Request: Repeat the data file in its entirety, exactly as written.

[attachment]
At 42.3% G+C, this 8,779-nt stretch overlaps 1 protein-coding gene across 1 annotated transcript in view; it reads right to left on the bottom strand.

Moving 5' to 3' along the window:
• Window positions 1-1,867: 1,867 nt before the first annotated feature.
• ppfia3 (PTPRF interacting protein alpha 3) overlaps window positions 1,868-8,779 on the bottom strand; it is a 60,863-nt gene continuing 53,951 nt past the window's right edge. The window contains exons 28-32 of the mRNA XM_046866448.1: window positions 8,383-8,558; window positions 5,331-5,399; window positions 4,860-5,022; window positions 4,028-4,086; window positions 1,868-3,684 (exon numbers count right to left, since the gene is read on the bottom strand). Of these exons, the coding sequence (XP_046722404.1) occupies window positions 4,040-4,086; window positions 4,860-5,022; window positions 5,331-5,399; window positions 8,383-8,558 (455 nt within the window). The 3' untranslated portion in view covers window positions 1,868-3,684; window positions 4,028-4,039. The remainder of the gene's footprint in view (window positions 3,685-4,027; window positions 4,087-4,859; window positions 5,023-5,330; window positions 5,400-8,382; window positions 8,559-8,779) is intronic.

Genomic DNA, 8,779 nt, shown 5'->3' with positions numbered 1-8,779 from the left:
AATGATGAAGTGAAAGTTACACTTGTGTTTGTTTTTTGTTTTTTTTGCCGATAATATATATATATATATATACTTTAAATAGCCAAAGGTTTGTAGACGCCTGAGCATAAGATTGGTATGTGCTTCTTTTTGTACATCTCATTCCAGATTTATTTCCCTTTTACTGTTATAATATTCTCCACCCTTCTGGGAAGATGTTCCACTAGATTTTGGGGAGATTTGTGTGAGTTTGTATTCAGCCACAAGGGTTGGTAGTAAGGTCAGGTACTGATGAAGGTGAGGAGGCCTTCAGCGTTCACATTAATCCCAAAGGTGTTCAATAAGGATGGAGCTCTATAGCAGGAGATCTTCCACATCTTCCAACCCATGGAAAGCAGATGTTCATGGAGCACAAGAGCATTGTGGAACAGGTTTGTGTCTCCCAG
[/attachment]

At 42.3% G+C, this 8,779-nt stretch overlaps 1 protein-coding gene across 1 annotated transcript in view; it reads right to left on the bottom strand.

Moving 5' to 3' along the window:
• Window positions 1-1,867: 1,867 nt before the first annotated feature.
• ppfia3 (PTPRF interacting protein alpha 3) overlaps window positions 1,868-8,779 on the bottom strand; it is a 60,863-nt gene continuing 53,951 nt past the window's right edge. The window contains exons 28-32 of the mRNA XM_046866448.1: window positions 8,383-8,558; window positions 5,331-5,399; window positions 4,860-5,022; window positions 4,028-4,086; window positions 1,868-3,684 (exon numbers count right to left, since the gene is read on the bottom strand). Of these exons, the coding sequence (XP_046722404.1) occupies window positions 4,040-4,086; window positions 4,860-5,022; window positions 5,331-5,399; window positions 8,383-8,558 (455 nt within the window). The 3' untranslated portion in view covers window positions 1,868-3,684; window positions 4,028-4,039. The remainder of the gene's footprint in view (window positions 3,685-4,027; window positions 4,087-4,859; window positions 5,023-5,330; window positions 5,400-8,382; window positions 8,559-8,779) is intronic.

Genomic DNA, 8,779 nt, shown 5'->3' with positions numbered 1-8,779 from the left:
AATGATGAAGTGAAAGTTACACTTGTGTTTGTTTTTTGTTTTTTTTGCCGATAATATATATATATATATATACTTTAAATAGCCAAAGGTTTGTAGACGCCTGAGCATAAGATTGGTATGTGCTTCTTTTTGTACATCTCATTCCAGATTTATTTCCCTTTTACTGTTATAATATTCTCCACCCTTCTGGGAAGATGTTCCACTAGATTTTGGGGAGATTTGTGTGAGTTTGTATTCAGCCACAAGGGTTGGTAGTAAGGTCAGGTACTGATGAAGGTGAGGAGGCCTTCAGCGTTCACATTAATCCCAAAGGTGTTCAATAAGGATGGAGCTCTATAGCAGGAGATCTTCCACATCTTCCAACCCATGGAAAGCAGATGTTCATGGAGCACAAGAGCATTGTGGAACAGGTTTGTGTCTCCCAG